If you’re thinking of getting grid windows or are contemplating replacing your existing grid windows, here are some pros and cons of the design to help you decide. Like any design, grid windows have their strengths, but are not without their drawbacks as well. The difference is really in the kind of look you’re going for and what functional value you’d prefer your Midtown windows to provide.
Types of Grid Windows
Grid windows are basically any window that has a surface broken up by strips of wood, vinyl or metal in a grid-like arrangement. The pattern of the grid can range from diamond shapes or regular square grids to varying sizes of rectangles. Grid windows also differ in how the strips are integrated with the glass. Grids between the glass consists of the strips being sandwiched between the panes. This makes for easier cleaning, but does not help for repairing broken glass. Superficial grids are strips that are stuck over the glass for visual effect, but serve no other function. Lastly, and most functional in terms of repair, are grids that separate individual panes or sections of glass. This method is most effective in keeping damage limited to a single pane and making repairs easier and less costly.
Pro: Easy repair
Perhaps one of the biggest benefits of grid windows is that it makes repairs so much quicker and easier. However, this only applies to grid windows where the grids separate individual panes. The panes can then be easily replaced if the seals pop or if the glass cracks from some kind of impact. This limits the amount of glass needed for a repair and prevents the damage from spreading to the rest of the window in the case of a crack or chip in the glass.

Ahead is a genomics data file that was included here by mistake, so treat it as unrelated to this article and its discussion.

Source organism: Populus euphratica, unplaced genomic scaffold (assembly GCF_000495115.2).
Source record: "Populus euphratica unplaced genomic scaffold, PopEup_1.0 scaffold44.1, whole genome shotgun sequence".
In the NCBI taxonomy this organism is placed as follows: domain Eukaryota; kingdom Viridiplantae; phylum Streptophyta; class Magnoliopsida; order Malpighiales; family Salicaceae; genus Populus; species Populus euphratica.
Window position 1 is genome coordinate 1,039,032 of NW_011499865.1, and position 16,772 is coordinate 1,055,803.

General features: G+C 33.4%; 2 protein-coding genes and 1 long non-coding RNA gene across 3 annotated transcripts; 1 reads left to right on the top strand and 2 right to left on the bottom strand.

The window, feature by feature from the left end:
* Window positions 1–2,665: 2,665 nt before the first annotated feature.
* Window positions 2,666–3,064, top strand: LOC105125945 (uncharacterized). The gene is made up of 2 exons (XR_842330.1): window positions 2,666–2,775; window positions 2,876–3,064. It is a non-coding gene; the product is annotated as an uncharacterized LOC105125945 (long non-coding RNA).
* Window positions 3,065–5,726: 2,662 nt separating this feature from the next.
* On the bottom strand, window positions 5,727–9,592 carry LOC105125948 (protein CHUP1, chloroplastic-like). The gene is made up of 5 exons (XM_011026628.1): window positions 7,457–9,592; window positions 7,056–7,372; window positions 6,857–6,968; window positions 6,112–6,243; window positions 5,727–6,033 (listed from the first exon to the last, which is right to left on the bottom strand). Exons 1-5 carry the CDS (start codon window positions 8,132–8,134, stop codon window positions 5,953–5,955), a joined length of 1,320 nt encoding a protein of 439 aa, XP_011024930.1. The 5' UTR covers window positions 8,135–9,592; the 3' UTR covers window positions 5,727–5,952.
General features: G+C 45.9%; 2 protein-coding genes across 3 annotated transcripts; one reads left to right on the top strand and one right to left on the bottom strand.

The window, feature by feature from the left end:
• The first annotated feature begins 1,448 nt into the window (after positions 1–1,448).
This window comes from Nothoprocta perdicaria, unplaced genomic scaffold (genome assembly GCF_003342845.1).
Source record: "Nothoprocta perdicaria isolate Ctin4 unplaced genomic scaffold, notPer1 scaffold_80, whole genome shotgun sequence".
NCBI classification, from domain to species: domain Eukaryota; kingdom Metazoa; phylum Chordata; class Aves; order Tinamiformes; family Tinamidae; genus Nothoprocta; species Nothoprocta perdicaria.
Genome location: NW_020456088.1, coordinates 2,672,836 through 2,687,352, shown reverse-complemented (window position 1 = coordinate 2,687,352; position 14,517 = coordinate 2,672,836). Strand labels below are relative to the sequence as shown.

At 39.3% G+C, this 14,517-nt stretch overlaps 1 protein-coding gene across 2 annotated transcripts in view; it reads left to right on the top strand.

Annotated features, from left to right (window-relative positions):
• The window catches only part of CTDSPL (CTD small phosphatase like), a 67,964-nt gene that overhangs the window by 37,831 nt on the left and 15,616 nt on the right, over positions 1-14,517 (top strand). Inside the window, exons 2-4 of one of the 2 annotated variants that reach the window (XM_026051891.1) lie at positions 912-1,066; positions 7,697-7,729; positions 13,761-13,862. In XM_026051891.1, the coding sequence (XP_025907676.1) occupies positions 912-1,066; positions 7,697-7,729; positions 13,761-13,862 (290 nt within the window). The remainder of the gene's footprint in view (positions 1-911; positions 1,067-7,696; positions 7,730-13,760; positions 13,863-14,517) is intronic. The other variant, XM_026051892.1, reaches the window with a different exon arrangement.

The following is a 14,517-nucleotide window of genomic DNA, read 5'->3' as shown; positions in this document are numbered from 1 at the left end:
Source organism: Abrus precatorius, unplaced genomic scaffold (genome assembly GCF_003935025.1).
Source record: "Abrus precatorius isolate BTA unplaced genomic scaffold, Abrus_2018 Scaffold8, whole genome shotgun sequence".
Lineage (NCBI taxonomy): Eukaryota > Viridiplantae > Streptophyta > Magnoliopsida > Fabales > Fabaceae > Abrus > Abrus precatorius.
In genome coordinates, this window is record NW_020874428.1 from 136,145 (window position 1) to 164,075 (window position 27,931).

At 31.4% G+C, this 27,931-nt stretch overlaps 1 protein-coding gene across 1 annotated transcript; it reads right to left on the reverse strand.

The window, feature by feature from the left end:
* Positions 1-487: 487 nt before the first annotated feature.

Con: Harder to clean
Except where the grid is sandwiched between the layers of glass, grid windows can make cleaning more time consuming as the window surface is broken into so many smaller sections that each require individual cleaning.
Pro: The Aesthetic
Grid windows are an excellent aesthetic option for older and traditional architectural styles, and are perfect for adding instant vintage charm to the look of a home. Certain styles are also compatible with modern architecture and interior design styles, particularly frames with very thin strips and a high glass to frame ratio. Regardless of design, grid windows capture the attention with their distinct look and can add character to even an otherwise bleak view.
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Con: The Aesthetic
By the same token, a grid window is not always the most compatible choice for the architectural style of a home. Where a picture-postcard view is available, grid windows may not be the best option, as they tend to draw attention away from the view while interrupting the flow between interior and exterior spaces. A frame consisting of a single, uninterrupted pane may be a better option in such cases. Alternatively a combination grid and picture window can be used.